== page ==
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Art does not reproduce what we see. It makes us see. Paul Klee

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Hoffman, Maciej - VM - Jonathan Evens

Maciej Hoffman: Word

Let There Be

by Jonathan Evens

This is an image of a word. Words are heard, not seen. They are only visualised when written, not spoken. So in order to visualise a word, Maciej Hoffman has painted a breath, as breathing is central to speech. Neuroscientist Sophie Scott has stated, ‘The fine flow of air from our lungs is ... the start of the story of speech.’

Hoffman’s Word is an arresting and arrested image of a breath. Breathing involves constant movement until death intervenes, but in a still image such as this the action of breathing is arrested mid-exhale.

The significance of words is, in part, that they bring things into being. When this occurs it is known as performative utterance. We have an example of performative utterance in Genesis 1 where God says ‘Let there be’ and things come into being.

Significant connections between word and breath are also made elsewhere in Scripture. For example the Scriptures themselves are described as being God-breathed (2 Timothy 3:16).  This verse uses the Greek word theopneustos, which means ‘God-breathed, inspired by God, due to the inspiration of God.’ ‘Inspire’ comes from the Latin inspirare, which means to breath in. As a result, inspiration is not a fully accurate translation of theopneustos, as this word is about expiration rather than inspiration. Rather than breathing in inspired words, God speaks or breathes out his inspiration. Additionally we read that God breathed ‘the breath of life’ into Adam (Genesis 2:7) and that Jesus, the Word of God, breathed on his disciples at the point of their receiving his Holy Spirit’ (John 20:22).

As a result we can see many connections between breath, inspiration and words. Inspiration is free just as breathing is free. Such freedom is vital as, when breathing becomes constrained, death quickly follows. Hoffman believes deeply in artistic creation as the one real margin of freedom we can use.

He is concerned that our creativity is being used to construct ever more perfect and magnificent systems of control. Special tests and scales for measurement and classification of our intellect and emotions reduce us to filled forms in mysterious registers. Space for what is irrational, imperfect or disordered becomes increasingly narrow and freedom leaves us step by step. All that is free of supervision and beyond statistics and classifications is artistic creation; the only real margin of freedom we can use.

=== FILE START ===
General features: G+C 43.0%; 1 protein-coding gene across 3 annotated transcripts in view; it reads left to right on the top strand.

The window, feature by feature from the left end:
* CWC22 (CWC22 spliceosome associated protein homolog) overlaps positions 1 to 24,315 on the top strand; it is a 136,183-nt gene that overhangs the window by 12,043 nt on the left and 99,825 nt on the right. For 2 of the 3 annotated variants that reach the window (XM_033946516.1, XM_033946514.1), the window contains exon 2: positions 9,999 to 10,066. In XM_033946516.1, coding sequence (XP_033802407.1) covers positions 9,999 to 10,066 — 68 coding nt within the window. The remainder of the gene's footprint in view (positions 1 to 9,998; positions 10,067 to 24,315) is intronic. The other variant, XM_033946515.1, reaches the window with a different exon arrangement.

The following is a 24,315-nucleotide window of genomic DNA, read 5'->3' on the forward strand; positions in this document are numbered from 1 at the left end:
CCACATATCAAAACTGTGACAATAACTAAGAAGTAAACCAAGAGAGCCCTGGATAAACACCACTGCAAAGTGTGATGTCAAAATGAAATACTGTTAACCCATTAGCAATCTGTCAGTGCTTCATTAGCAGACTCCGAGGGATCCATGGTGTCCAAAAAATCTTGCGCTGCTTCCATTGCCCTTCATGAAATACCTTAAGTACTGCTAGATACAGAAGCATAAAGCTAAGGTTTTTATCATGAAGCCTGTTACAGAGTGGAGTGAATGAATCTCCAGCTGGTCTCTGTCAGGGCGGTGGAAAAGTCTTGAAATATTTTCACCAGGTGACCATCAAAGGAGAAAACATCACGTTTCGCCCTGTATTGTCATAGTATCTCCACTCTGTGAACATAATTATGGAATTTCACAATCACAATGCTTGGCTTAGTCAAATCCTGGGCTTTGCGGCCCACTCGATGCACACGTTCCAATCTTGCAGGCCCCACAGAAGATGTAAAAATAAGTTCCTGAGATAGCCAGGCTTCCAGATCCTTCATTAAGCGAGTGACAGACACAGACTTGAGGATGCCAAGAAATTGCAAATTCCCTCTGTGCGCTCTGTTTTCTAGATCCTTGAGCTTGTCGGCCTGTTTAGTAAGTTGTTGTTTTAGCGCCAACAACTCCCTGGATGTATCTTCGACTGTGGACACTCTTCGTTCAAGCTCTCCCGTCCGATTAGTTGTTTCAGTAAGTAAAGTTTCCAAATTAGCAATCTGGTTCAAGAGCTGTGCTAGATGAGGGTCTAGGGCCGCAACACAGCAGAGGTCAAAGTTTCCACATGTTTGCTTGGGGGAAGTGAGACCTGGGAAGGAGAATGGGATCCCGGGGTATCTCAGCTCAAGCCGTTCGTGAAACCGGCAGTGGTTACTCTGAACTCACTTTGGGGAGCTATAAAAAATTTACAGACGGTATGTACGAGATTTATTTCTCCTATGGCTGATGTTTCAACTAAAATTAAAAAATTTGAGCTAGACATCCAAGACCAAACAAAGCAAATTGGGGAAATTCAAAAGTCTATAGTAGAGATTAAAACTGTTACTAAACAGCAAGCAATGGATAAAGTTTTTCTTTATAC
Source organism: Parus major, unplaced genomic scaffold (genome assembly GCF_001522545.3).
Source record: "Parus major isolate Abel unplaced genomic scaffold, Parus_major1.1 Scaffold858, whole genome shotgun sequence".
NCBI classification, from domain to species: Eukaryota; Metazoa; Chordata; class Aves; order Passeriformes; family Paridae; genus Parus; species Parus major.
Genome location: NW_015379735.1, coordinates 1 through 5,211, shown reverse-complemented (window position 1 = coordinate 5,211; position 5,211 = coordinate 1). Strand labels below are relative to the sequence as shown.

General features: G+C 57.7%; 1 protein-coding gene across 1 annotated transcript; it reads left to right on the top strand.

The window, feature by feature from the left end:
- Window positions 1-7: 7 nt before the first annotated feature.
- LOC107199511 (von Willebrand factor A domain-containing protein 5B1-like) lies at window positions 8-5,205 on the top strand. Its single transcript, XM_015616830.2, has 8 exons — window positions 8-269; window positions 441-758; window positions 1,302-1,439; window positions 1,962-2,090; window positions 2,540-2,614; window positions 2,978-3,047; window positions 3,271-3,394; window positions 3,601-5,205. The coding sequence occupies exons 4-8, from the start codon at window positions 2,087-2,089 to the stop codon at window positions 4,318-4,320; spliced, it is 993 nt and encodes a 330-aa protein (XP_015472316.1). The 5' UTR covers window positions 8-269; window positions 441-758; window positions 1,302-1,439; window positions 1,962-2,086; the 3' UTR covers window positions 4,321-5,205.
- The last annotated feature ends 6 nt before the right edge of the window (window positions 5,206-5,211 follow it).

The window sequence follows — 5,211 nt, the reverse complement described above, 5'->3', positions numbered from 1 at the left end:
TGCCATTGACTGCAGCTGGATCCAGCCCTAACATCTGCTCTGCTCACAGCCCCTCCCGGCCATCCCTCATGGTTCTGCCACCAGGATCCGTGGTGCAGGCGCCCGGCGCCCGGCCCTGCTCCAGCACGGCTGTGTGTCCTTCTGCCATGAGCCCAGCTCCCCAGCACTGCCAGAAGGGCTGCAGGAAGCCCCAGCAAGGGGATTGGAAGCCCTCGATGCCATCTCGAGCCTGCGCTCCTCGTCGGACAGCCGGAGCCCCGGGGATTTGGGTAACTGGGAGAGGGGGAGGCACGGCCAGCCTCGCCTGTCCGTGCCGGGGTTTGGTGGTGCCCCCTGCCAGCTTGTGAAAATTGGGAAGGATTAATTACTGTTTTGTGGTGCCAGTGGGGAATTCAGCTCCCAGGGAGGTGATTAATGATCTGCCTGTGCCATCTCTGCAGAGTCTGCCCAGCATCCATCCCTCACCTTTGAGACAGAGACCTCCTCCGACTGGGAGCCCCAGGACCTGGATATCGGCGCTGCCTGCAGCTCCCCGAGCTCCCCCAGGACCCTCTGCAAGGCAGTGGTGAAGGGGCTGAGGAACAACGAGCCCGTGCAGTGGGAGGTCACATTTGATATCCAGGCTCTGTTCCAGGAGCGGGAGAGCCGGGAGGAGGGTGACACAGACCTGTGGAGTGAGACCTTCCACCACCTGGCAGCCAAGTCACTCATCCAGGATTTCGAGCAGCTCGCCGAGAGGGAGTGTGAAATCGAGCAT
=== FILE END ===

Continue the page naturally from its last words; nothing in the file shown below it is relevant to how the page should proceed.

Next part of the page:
On this basis Word is an image of free artistic creation, of the breath of life through the speech of performative utterance. ‘Let there be’, and being freely came into existence.

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Maciej Hoffman: Word, 2011, oil on canvas, 170 x 210 cm.

Maciej Hoffman was born in Wroclaw, Poland. In his third year at the Theological Academy in Wroclaw, his craving for philosophy was no longer as powerful as the vocation to become an artist. In 1988 Hoffman enrolled in the Academy of Fine Arts, having graduated with a dual diploma in sculpture and painting. Hoffman went on to pursue a career in advertising and marketing. In 2003 he began exploring web art and became passionate for it. Today Hoffman has returned to exhibiting his artwork. His existential and expressionist work is concerned with the trauma of all individuals and peoples who have suffered - and continue to suffer - worldwide. Hoffman ‘views his art as both a means of self-expression and a way of engaging in public discourse, depicting contrasts, emotions and powerful human experiences.’ He has said that the subjects which interest him are those ‘issues that puzzle us throughout the years, forming our way of looking at the world, changing us.’ Maciej is a Polish Jew. He has frequently organised and contributed to inter-faith exhibitions/events. For more, see www.maciej-hoffman.com.

Jonathan Evens is Priest-in-Charge at St Stephen Walbrook and Associate Vicar for Partnership Development at St Martin-in-the-Fields in London, England. A keen blogger he posts regularly on issues of faith and culture at http://joninbetween.blogspot.co.uk. His journalism and art criticism ranges from A.W.N. Pugin to U2 and has appeared in a range of publications, including Art & Christianity and the Church Times. He runs a visual arts organisation called commission4mission (c4m), which encourages churches to commission contemporary art and, together with the artist Henry Shelton, has published two collections of meditations and images on Christ's Passion. Together with the musician Peter Banks he has recently published a book on faith and music entitled The Secret Chord

ArtWay Visual Meditation April 19, 2015